We’ve seen several waves of hardship for working families in the past eight months in many parts of the U.S.: mortgage foreclosures, job losses, reduction of hours of work, and pressure by employers on health benefits. And state governments around the country are under huge fiscal pressure, leading them to attempt to cut support for social programs and important social services. And many of those governments are themselves laying off state workers. So there is already an unprecedented level of economic and personal distress in the country.
But no one seems to think that we’ve seen the worst this recession has to offer. So what’s next?
One part of the story seems pretty clear. There will be more layoffs, more plant closures, and more business bankruptcies in the coming six months. So more families will suffer the pain and dislocation of job loss. The national unemployment rate is officially estimated at 8.5%, and economists expect it to rise above 10%. This means another two million job losses in the coming year or so. And each unemployed person affects several around him or her — dependent children, spouses, college-age children, even aging parents. That amounts to several million more people about to be affected. (Here’s a link to the Bureau of Labor Statistics.)
It also seems likely that many more people will lose their homes through foreclosure. (Here’s a recent map of mortgage delinquency rates based on data compiled by the New York Federal Reserve Bank.)
It would take more of an expert than me to try to guess what surprises await us in the financial sector — how many more failed banks, how long the credit drought will continue, how much resistance distressed home mortgage holders will meet in efforts to renegotiate their loans and try to keep their homes. But it doesn’t seem likely that banking and finance have seen the worst yet.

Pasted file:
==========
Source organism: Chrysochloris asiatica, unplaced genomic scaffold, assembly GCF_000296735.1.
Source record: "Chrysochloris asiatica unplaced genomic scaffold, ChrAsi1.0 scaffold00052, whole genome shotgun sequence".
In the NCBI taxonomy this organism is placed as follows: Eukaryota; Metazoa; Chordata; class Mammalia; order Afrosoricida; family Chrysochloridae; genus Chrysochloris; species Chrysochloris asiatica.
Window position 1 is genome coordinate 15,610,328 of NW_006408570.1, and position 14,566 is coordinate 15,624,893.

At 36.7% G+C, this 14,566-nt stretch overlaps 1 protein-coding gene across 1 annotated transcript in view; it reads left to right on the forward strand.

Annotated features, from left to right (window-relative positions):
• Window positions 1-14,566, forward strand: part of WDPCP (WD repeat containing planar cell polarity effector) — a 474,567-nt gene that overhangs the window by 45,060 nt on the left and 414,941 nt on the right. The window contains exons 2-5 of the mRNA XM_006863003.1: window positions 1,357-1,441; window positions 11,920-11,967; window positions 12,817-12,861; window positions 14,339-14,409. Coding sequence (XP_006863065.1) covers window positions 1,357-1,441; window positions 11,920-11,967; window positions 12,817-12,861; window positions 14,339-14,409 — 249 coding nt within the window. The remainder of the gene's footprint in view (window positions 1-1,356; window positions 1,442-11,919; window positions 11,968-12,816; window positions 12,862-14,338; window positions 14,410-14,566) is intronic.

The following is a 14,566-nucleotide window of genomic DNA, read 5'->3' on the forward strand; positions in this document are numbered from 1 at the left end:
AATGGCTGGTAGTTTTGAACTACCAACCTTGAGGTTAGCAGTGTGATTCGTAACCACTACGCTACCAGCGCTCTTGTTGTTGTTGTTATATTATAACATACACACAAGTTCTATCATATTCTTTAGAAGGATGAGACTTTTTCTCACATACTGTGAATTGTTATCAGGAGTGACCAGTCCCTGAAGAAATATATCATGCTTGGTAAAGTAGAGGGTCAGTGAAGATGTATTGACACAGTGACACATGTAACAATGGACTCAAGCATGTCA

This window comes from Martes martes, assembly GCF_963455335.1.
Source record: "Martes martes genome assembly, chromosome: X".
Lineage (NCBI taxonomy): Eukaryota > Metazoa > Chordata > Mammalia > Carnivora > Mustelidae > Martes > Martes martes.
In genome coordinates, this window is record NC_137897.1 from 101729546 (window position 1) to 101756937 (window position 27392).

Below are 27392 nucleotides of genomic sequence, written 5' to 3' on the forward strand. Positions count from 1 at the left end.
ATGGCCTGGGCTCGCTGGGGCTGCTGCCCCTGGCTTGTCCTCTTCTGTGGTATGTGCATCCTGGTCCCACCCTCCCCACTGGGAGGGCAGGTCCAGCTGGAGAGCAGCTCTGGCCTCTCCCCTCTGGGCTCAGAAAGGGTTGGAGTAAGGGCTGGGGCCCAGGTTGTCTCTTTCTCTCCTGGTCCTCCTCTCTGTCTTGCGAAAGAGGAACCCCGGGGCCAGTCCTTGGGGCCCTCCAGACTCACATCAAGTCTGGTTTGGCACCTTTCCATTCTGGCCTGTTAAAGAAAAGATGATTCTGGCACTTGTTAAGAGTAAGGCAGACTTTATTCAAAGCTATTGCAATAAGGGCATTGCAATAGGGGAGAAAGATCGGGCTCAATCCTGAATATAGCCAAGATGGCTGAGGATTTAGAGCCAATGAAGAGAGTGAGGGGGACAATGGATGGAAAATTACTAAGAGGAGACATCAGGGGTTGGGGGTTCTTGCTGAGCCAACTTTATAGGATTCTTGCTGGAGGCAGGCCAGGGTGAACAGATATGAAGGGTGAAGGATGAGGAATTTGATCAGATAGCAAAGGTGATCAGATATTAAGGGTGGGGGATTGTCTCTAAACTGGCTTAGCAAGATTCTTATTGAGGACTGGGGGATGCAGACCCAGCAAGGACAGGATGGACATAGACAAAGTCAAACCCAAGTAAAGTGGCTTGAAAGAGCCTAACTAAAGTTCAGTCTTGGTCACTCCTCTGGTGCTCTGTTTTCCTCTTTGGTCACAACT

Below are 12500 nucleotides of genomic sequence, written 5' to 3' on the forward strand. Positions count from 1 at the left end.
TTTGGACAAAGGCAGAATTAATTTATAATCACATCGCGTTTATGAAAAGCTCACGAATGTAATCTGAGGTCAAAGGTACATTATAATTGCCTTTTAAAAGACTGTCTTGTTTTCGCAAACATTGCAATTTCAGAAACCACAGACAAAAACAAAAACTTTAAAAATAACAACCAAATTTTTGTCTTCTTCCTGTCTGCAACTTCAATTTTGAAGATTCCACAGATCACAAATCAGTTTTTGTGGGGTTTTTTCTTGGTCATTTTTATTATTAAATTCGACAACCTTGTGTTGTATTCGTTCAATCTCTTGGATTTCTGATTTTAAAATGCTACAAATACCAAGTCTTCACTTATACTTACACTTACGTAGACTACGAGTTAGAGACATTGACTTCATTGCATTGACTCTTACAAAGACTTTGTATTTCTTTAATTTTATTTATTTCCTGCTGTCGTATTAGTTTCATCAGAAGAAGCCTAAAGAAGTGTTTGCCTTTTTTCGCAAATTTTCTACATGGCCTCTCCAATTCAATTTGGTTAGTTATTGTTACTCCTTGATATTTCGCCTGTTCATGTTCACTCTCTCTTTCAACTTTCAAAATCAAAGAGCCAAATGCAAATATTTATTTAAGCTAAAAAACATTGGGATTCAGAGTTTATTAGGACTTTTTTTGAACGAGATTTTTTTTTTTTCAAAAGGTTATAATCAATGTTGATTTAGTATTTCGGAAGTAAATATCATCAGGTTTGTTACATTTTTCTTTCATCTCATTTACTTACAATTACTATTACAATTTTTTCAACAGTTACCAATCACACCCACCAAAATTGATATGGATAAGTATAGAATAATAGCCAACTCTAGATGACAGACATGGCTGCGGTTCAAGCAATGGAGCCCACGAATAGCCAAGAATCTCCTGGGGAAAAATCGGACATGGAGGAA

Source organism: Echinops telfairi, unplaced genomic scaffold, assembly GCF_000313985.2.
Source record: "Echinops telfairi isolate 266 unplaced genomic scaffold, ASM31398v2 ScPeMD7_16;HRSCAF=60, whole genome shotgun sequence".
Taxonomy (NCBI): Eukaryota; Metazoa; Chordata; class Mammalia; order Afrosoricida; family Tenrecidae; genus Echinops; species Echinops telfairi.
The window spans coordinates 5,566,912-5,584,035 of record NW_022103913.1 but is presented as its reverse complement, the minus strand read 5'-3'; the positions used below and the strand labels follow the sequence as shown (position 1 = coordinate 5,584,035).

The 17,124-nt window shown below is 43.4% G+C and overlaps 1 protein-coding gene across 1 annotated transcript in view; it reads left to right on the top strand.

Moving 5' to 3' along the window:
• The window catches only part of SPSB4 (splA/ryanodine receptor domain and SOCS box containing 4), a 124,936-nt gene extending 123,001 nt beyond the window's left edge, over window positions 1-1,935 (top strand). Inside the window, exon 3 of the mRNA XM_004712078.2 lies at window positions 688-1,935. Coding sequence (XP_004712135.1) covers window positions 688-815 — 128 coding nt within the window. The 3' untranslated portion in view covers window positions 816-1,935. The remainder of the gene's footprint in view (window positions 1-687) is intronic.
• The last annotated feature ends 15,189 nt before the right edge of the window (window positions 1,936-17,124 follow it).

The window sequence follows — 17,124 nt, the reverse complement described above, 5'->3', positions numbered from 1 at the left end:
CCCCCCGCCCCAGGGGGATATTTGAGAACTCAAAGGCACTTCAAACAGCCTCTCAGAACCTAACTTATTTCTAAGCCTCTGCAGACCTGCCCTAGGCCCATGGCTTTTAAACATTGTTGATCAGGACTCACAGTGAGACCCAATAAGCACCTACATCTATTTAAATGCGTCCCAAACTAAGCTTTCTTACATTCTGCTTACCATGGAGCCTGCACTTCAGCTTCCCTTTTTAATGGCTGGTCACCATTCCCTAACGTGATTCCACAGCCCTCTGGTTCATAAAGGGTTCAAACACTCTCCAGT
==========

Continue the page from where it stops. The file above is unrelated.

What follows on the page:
We can pretty well predict that services and support for urban poor people will diminish further, as state budgets contract along with the economy. And public health experts can probably estimate the effects that contraction will have, on the health and nutrition status of poor communities. And what happens to whole communities when unemployment benefits begin to run out? How will food pantries and private services cope with increasing urgent need?
And what about worker militancy? Isn’t it somewhat surprising that there hasn’t been more of an organized reaction in the United States to all these shocks by the ordinary people who are experiencing them? Is it possible that this passivity and acceptance will begin to change as the months of hardship wear on into years of reduced quality of life?
The photos above are from the 1930s, the period of the Great Depression. The point here isn’t that we’re approaching a similar time. It is simply that economic hardship is real, and it forces new kinds of social action and private strategies of self-preservation.
I suppose the hope everyone shares is that the economy will reignite. Demand will begin to recover; businesses will start to rehire workers; new investments will be made that result in productive innovations. And public revenues will begin to recover as well, as family incomes, business profits, and property values start to recover. So we’ll be able to pay for the social services we want and simple fairness demands.
Somehow, though, that recovery seems a long way off.